Last week in Hong Kong, an unusual protest took place when an estimated crowd of 2 million, 25% of Hong Kong’s population, marched in the streets of the city, singing a Christian song, “Sing Hallelujah.” What was so unusual is that there seems to be no one group or leader at the forefront of the swelling crowds filling the streets leading them.
Five years after the pro-democracy Umbrella Movement of 2014, in which high-profile individuals led mass occupation of the city center, only to be arrested or exiled in the aftermath, Hong Kong’s youth have decentralized their protests. They are impeccably organized, yet no one is in charge.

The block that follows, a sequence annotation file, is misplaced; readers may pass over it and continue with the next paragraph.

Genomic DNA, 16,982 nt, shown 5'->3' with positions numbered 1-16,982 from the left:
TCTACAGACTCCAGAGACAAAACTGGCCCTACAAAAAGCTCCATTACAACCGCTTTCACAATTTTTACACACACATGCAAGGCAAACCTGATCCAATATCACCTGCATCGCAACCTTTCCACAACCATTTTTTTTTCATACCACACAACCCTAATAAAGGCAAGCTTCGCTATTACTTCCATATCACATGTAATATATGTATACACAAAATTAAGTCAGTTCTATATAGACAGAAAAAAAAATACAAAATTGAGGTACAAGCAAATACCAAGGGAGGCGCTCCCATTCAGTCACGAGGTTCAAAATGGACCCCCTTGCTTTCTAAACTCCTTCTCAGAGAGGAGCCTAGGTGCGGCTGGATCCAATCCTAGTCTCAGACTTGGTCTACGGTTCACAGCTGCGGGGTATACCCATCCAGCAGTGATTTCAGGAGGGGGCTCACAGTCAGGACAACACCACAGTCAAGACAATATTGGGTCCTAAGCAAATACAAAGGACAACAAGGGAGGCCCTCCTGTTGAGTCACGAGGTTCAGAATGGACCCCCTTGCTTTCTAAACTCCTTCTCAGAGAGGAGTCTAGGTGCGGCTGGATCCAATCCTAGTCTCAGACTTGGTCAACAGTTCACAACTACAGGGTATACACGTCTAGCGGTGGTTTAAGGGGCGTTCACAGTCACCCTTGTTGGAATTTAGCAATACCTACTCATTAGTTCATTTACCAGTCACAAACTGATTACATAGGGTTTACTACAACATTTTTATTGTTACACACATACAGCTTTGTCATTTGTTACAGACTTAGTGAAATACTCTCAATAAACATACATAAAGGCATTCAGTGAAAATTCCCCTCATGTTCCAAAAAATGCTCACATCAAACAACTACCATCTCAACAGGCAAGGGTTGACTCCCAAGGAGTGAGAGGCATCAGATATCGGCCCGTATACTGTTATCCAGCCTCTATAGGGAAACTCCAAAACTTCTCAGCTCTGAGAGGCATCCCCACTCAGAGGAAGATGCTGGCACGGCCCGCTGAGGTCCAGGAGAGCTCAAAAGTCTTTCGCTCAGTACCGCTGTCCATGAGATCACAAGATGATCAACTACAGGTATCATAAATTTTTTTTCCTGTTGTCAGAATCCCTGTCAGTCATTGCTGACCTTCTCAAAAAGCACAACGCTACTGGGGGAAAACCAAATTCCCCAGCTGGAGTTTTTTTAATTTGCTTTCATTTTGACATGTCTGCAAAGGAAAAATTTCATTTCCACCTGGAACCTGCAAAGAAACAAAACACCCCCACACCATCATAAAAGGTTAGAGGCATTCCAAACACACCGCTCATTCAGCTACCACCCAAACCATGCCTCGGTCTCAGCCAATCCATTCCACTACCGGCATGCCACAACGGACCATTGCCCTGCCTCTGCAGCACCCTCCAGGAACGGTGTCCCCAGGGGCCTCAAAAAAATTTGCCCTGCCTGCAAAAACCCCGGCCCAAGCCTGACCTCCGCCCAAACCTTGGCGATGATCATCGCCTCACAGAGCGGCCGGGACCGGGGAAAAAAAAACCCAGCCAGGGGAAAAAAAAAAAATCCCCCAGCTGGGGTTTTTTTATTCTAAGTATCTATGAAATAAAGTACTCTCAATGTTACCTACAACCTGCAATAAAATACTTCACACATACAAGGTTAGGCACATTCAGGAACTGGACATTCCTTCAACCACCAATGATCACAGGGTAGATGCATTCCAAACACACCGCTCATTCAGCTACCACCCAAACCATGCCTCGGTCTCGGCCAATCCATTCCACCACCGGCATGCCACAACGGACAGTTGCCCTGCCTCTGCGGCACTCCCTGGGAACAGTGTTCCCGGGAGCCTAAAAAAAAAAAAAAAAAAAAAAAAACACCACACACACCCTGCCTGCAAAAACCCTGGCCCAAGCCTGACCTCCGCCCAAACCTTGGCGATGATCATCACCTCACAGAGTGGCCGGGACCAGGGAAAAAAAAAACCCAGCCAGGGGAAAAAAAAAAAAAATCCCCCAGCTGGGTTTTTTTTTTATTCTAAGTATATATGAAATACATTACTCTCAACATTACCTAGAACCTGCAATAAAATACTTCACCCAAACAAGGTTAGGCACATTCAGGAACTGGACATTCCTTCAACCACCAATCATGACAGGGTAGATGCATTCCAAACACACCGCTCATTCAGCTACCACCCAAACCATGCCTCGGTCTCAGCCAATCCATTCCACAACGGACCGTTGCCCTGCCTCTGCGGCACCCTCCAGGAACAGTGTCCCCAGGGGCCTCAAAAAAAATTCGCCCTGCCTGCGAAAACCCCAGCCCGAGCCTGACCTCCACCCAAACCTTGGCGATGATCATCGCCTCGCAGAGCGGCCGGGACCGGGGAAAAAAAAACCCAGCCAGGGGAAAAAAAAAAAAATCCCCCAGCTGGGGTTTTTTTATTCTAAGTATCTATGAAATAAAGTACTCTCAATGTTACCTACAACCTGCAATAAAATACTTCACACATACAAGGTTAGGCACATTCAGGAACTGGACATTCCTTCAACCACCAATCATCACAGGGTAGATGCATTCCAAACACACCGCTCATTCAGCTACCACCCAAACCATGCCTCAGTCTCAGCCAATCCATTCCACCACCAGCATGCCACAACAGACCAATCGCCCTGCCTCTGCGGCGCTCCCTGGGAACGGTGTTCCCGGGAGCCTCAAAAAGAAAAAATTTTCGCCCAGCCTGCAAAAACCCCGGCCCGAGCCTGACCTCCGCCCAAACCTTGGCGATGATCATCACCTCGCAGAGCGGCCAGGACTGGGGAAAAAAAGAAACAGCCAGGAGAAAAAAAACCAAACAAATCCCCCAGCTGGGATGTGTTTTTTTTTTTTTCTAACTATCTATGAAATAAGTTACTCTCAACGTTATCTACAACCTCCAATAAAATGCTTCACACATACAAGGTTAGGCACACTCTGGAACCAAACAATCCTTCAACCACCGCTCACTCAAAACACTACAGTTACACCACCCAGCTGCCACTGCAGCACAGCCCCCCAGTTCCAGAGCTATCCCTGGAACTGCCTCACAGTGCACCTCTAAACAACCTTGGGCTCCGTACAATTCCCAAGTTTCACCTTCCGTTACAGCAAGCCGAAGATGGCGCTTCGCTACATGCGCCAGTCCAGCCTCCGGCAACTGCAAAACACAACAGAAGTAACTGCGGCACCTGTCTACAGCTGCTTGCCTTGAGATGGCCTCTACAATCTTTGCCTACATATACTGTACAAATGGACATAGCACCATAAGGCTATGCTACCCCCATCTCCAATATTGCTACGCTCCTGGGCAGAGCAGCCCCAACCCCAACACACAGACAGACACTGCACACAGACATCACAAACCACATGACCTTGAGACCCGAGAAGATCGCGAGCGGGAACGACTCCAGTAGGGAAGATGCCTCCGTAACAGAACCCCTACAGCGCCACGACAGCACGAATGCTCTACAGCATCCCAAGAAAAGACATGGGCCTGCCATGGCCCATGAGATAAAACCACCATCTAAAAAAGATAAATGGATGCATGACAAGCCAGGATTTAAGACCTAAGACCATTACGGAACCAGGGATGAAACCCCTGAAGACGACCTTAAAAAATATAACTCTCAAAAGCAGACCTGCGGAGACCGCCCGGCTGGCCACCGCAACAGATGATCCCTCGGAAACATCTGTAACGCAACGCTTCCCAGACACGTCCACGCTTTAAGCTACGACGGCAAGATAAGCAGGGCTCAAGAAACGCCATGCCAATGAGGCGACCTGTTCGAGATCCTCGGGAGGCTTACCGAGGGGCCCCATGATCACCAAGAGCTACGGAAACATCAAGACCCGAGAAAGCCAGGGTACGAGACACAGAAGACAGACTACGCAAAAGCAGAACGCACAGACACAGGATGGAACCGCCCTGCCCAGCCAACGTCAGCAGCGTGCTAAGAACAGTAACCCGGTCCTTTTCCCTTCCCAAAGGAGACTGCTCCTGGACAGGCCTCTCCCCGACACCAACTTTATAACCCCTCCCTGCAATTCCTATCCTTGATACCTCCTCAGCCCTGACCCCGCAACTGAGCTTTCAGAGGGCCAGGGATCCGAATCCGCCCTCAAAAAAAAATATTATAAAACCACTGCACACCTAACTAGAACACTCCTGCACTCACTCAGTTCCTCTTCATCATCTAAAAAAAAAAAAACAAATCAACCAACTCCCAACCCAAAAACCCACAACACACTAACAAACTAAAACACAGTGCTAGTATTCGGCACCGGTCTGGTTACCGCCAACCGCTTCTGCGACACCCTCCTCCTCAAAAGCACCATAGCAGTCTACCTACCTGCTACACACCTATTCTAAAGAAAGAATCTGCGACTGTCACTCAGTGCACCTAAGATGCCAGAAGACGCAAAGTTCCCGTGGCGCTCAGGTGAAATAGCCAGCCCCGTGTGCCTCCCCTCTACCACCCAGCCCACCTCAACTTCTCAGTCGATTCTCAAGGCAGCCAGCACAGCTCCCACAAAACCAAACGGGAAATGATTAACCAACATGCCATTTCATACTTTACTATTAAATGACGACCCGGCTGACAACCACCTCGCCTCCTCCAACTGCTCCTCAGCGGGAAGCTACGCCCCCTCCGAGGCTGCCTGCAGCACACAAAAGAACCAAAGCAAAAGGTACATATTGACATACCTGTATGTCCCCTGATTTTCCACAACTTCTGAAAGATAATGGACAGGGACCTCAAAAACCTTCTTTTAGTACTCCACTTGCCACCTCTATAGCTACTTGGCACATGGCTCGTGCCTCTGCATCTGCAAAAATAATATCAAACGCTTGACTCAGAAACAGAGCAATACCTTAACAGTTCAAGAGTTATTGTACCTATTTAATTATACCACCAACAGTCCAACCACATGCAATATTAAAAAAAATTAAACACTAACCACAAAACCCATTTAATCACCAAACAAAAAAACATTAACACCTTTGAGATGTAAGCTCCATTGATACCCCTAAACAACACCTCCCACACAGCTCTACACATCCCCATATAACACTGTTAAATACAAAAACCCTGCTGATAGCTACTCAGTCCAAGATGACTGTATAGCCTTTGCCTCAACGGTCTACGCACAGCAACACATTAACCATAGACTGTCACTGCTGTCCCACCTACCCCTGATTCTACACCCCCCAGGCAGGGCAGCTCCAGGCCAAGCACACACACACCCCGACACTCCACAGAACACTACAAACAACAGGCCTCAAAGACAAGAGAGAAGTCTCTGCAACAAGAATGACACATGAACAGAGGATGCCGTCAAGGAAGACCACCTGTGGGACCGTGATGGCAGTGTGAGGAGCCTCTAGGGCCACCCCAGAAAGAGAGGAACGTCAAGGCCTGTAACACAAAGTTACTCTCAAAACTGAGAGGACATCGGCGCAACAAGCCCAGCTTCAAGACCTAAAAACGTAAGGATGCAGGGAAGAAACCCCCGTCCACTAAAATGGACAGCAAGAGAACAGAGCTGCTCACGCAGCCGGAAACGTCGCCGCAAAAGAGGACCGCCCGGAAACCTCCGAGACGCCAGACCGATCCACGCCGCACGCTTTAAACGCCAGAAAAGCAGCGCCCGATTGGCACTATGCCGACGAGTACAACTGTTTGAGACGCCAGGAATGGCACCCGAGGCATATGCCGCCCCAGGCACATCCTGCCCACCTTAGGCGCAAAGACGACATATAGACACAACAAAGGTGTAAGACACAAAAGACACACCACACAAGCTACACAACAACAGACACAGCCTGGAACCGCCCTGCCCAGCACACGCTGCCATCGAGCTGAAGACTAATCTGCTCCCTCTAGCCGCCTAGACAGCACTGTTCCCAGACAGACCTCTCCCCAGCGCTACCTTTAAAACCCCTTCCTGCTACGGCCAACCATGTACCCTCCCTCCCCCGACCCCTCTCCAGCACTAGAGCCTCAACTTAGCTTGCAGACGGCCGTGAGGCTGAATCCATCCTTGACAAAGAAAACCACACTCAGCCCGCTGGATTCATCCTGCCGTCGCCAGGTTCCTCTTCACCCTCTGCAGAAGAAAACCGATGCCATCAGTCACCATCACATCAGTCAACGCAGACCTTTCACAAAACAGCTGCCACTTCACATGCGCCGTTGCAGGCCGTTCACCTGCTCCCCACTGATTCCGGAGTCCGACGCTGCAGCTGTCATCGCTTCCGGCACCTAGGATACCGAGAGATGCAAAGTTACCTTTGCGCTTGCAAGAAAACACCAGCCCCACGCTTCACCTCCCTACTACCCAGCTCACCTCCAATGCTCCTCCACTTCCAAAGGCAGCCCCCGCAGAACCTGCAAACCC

“This is a new model of Hong Kong protests,” said Baggio Leung, 32, convener of Youngspiration, a local political group formed after the 2014 Umbrella Movement. Leung was elected to the legislative council in 2016, but disqualified for deliberately mispronouncing “China” in his swearing-in oath.
Several other pro-democratic legislators have also been disqualified from serving in the council, some imprisoned along with civil society and student leaders after having participated in the Umbrella Movement.
This time around, protesters are deliberately leaderless, Leung said.